Sight-Size History

Articles About the History of Sight-Size

The history of Sight-Size began the first time an artist decided to place their artwork visually next to their subject. That placement allowed them to work one-to-one. This collection of articles relate to the history of Sight-Size.

John Singer Sargent

In 1903 Frederick Fiske Warren commissioned Sargent to paint a group portrait of his wife and daughter. The sittings took place in a room of Isabella Stewart Gardner’s Fenway Court. Midway through the painting a photographer was brought in to document the process. Notice the placement of the canvas, the models and Sargent himself.


Henrietta Rae

Henrietta Rae’s interest in art began at an early age. After two years of drudgery at the Queen Square School, she began studying art in the Antique Galleries of the British Museum. She was only 15 at the time.


Sir Henry Raeburn

One early proponent of Sight-Size was Scottish painter Sir Henry Raeburn. The most extensive biography on Raeburn is Edward Pinnington’s, Sir Henry Raeburn, R.A. Written in 1904, it is still the most often quoted when it comes to writing about Raeburn’s painting technique.


Lord Leighton

Sickert’s instructions for how to go about drawing the figure, attributed to Lord Leighton, are textbook Sight-Size. True enough, putting your easel eighteen feet away from the model and then standing an arm’s length away from it, results a seven to ten inch figure.


Gilbert Stuart

Gilbert Stuart was one of America’s great portrait painters. This self portrait was done while Stuart was in England, studying with another American ex-patriot painter, Benjamin West.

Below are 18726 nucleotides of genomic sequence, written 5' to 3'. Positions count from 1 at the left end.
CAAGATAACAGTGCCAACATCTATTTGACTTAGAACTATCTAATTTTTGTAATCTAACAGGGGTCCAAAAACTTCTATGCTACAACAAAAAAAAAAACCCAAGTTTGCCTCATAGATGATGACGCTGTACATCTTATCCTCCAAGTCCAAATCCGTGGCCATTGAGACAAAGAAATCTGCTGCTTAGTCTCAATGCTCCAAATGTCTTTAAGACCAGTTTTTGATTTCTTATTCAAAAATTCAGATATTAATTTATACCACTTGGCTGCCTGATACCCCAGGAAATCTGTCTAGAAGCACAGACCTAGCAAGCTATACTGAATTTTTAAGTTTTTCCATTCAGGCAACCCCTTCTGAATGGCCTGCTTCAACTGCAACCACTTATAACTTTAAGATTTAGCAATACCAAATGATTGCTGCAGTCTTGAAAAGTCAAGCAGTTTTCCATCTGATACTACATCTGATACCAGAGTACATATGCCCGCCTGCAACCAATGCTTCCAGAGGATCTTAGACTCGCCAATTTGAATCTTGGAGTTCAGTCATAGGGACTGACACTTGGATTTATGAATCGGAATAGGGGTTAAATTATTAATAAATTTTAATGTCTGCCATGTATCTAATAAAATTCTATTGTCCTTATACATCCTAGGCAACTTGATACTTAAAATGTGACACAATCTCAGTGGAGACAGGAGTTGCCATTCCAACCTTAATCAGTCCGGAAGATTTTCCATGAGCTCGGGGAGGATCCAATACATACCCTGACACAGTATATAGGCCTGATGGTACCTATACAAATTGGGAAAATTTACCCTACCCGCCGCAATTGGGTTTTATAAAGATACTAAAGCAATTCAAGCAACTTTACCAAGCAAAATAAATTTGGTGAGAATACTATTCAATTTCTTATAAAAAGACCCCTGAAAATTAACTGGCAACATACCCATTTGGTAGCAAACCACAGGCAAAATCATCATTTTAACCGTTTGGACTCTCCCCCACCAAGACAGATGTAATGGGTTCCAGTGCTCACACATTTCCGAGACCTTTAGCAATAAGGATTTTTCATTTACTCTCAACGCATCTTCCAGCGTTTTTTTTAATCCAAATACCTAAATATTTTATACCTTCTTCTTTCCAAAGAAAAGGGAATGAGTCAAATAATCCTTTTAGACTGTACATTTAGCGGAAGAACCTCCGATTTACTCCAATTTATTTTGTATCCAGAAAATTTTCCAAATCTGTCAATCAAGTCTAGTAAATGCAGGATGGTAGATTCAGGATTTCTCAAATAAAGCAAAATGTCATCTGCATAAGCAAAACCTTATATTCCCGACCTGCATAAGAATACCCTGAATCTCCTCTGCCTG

Sir Gerald Festus Kelly

Sir Gerald Festus Kelly was born in London in 1879. He was educated at Eton College and Trinity Hall, Cambridge. In 1901, Gerald’s father, the Vicar of Camberwell, sent him to France to study painting.


Emma Nessi

Emma Nessi studied privately with Cesare Tallone, at the Brera Academy, around 1906. Not much is known about her, in English anyway, and I’d be grateful to learn of any images of her paintings, or other information.


Philip Alexius de László

Philip Alexius de László was an Hungarian artist, born in 1869. Although he began his career as an historical painter, he is best known for his portraiture of early twentieth-century English and American socialites. He had a bravura style of brushwork which fit well with his contemporaries (and competition), Sargent, Sorolla and Zorn.


Cesare Tallone

Cesare Tallone studied at the Brera Academy in Milan, between 1872 and 1880. He was most well known for his portraits and he had a working friendship with Antonio Mancini.



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